Google is facing a $5 billion class-action lawsuit in the United States for tracking Chrome users even while they are in Incognito mode. Now, Google has been trying for some time to dismiss this $5 billion case, claiming that it should be common knowledge among Chrome users that “incognito does not mean invisible.” In response to the lawsuit, Google is redesigning the Incognito tab on Google Chrome, which will now clearly explain ‘what incognito does’ and ‘what incognito does not do.’
According to TechDows, the Canary version of Chrome for Android includes a new Chrome Incognito mode appearance. Google expressly notes that using Incognito does not make you invisible online and that websites can tell when you visit them. It also indicates that businesses or schools can monitor web traffic and that internet service providers can monitor web traffic.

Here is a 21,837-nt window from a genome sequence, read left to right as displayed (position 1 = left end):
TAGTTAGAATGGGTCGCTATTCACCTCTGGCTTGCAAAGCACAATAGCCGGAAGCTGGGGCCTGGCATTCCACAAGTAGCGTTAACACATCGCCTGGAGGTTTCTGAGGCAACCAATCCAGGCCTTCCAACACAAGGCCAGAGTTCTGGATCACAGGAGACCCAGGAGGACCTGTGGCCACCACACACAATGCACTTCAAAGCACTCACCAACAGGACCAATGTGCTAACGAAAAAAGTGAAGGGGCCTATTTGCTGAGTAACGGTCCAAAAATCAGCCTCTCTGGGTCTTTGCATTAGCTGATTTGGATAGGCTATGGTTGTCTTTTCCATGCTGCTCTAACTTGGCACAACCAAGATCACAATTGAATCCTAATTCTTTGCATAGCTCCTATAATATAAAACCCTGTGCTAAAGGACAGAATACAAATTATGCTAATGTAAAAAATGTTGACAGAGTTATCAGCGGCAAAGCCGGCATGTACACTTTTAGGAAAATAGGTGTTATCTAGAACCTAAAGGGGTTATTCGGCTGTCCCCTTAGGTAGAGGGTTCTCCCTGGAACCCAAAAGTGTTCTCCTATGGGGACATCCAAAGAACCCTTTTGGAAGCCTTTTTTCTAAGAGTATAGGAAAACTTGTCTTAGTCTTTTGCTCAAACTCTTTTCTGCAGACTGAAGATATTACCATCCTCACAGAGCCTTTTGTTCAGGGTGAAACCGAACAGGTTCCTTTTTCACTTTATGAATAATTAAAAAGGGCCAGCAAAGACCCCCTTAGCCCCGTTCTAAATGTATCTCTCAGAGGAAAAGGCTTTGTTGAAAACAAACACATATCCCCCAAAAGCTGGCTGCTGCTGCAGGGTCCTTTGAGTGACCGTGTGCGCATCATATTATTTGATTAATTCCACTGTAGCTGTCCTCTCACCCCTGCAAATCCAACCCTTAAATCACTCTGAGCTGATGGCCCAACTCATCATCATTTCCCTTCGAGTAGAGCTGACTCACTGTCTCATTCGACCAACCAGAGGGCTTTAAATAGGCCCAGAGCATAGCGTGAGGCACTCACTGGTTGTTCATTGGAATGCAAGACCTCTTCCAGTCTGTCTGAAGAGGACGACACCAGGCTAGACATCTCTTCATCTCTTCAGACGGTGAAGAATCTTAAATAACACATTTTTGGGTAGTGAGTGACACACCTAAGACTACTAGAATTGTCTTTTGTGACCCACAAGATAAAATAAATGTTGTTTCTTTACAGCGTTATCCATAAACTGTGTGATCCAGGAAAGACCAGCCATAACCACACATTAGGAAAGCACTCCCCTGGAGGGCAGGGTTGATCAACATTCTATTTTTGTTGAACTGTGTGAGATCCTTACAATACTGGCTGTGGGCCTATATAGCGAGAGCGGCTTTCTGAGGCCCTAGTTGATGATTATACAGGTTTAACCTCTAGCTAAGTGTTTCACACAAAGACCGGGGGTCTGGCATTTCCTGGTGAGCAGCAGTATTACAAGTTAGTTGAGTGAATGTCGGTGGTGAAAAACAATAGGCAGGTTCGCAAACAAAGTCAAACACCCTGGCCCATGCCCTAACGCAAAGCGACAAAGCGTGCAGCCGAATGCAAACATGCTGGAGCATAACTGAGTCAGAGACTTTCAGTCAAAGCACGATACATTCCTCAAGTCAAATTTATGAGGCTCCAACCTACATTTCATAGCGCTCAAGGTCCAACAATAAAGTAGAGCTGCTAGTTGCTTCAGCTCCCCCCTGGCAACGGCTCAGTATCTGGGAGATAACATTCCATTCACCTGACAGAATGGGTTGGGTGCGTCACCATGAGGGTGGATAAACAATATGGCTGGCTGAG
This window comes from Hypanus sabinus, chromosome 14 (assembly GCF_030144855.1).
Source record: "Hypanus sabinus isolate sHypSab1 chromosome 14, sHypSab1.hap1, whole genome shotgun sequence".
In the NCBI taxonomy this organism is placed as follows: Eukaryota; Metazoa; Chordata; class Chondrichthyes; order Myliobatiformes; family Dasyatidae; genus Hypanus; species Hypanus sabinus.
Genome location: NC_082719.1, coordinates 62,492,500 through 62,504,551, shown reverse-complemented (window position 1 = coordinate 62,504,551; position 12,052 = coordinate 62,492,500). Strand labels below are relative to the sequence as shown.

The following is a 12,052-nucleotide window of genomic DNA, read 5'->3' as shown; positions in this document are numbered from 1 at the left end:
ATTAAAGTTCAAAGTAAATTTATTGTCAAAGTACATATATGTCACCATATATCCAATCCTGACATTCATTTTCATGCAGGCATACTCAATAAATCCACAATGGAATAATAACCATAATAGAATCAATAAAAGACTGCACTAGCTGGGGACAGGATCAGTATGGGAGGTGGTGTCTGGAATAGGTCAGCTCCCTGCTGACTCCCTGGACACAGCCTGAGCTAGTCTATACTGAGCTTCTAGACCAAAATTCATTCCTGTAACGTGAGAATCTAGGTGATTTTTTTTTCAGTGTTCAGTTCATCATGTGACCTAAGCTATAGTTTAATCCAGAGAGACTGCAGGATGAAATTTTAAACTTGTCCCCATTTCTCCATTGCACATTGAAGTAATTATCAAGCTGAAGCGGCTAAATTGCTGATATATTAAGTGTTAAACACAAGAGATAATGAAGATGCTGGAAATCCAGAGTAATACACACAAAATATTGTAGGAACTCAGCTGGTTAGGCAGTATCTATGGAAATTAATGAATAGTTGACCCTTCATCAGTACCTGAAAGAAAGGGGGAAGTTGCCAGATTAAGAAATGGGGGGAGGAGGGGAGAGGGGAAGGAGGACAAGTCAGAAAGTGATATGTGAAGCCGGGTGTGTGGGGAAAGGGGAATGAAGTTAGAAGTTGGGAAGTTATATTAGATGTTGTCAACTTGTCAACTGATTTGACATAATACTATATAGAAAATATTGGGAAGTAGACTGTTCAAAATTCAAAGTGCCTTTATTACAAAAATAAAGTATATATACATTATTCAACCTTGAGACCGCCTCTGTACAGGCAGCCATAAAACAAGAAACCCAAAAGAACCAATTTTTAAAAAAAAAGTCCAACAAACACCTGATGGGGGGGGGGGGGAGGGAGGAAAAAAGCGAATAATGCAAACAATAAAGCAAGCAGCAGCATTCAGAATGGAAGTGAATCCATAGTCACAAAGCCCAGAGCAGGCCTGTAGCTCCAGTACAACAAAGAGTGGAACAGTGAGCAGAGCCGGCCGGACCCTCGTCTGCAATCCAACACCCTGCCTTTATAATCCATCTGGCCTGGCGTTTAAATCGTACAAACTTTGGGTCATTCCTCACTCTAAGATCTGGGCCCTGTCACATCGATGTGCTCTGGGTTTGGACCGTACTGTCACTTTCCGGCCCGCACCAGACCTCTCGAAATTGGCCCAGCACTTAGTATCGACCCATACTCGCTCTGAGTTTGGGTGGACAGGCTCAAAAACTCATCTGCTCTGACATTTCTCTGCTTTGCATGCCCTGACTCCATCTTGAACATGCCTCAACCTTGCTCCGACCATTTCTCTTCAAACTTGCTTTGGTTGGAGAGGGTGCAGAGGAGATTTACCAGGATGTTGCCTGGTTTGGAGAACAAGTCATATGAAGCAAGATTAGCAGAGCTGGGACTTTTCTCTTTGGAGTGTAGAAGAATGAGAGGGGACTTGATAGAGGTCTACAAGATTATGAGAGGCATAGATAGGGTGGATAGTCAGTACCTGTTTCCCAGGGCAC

When comparing the new and old designs, Google appears to have eliminated the toggle option for blocking third-party cookies. Google is anticipated to push out its revamped Incognito mode across all platforms, not just Android, very soon.
The complaint accuses Google of engaging in a “pervasive data tracking business,” and US District Judge Lucy Koh previously stated that “Google did not tell users that Google engages in the alleged data collecting while the user is in private browsing mode.”
Google explained what incognito mode does: “‘Incognito mode’ simply allows users to browse on Chrome without their internet browsing activity being saved to their browser or devices.”
In terms of online ads, it is well known that incognito mode has nothing to do with ad tracker blocking. Even if you use Incognito mode to browse the internet, online advertisements and trackers will still follow you.